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ERIC Number: ED065107
Record Type: RIE
Publication Date: 1971
Pages: 8
Abstractor: N/A
Reference Count: 0
Justice for Freshmen.
Marchese, Theodore J.
The freshman year in college is perhaps the most important year for many reasons. It is during the freshman year that students form their attitudes toward college and their studies. In addition, many students make decisions as to their college major, their potential occupational field, or whether or not to remain in college at all. In spite of the importance of the freshman year, the year fails at least as often as it may be said to succeed. This lack of success is due in part to the lack of response of the typical freshman curriculum to student needs. The entering freshman in a college often gets the largest classes, the least experienced and poorest paid faculty, the fewest academic options, the least advisement, the dullest subject matter, the least personal living arrangements, and the most personal rules. The freshman curriculum needs to be revised to enable students to match courses with their interests and needs, rather than taking courses because they contain knowledge that everybody should have. If the freshman curricula were to be corrected now, it is possible that much of the talent that is currently dropping out of college may be utilized by our society in 4 years. (HS)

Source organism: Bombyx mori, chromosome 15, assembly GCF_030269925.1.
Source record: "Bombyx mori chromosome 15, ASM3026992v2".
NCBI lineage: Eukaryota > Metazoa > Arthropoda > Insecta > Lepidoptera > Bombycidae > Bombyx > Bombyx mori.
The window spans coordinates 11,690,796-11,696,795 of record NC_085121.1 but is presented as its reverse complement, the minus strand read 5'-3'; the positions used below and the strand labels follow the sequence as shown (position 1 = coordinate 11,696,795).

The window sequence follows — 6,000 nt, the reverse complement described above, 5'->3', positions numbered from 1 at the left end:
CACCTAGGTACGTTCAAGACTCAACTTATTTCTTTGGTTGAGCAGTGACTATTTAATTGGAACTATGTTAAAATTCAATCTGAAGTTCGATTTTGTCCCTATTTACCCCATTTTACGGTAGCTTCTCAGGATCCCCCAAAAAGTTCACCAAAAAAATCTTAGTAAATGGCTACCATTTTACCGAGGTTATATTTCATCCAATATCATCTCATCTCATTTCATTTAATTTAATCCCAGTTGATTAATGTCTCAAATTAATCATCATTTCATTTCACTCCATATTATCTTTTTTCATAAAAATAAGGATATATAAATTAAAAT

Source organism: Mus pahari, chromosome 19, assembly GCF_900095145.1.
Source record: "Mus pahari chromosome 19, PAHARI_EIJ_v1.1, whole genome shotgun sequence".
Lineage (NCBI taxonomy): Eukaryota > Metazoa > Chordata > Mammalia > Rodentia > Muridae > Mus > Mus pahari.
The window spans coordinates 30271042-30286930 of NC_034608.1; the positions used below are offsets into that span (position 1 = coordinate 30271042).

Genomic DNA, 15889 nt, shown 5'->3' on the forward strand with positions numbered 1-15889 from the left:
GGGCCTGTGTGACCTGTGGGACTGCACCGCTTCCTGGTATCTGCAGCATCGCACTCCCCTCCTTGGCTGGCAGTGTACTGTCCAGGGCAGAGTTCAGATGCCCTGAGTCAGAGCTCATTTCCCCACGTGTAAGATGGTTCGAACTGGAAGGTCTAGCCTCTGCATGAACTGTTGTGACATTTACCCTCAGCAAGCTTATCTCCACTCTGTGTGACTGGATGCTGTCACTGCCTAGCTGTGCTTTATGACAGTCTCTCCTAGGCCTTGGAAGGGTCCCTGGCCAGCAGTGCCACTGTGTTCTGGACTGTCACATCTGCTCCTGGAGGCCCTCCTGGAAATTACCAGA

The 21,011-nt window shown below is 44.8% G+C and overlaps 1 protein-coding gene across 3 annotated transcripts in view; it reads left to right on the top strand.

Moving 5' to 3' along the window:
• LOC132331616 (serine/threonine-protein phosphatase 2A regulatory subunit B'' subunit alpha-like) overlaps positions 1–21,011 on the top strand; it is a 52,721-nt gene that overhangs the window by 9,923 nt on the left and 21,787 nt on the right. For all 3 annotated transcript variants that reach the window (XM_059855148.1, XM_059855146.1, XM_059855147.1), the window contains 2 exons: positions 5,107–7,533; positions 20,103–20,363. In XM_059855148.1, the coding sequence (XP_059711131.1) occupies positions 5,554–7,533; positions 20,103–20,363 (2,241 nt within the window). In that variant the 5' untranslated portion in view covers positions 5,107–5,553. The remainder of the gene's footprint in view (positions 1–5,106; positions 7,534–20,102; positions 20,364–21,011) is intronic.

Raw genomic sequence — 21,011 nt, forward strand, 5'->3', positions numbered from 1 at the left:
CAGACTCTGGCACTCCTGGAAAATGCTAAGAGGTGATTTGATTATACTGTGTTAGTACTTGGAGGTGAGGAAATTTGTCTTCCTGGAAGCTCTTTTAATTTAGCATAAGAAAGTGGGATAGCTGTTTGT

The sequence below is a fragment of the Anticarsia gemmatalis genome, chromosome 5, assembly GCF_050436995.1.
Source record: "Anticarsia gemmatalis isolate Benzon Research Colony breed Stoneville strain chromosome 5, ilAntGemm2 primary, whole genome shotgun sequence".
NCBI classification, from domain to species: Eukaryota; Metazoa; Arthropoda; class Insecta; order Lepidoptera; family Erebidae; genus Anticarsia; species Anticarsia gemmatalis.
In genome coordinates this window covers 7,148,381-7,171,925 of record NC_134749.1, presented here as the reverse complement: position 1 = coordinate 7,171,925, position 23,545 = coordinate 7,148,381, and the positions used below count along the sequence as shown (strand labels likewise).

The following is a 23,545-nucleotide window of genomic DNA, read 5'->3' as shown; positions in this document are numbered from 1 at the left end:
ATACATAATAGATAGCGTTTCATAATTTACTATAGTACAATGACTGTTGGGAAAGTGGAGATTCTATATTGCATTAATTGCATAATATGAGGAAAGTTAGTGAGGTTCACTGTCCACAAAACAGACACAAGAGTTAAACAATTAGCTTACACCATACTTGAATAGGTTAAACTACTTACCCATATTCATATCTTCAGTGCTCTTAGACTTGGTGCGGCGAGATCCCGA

Publication Type: N/A
Education Level: N/A
Audience: N/A
Language: N/A
Sponsor: N/A
Authoring Institution: N/A
Identifiers: N/A
Note: Opening presentation at each of the 6 AAHE Midwest Regional Conferences--Cleveland, East Lansing, St. Louis, Racine, Peoria, St. Paul, Sept. 28 - October 12, 1971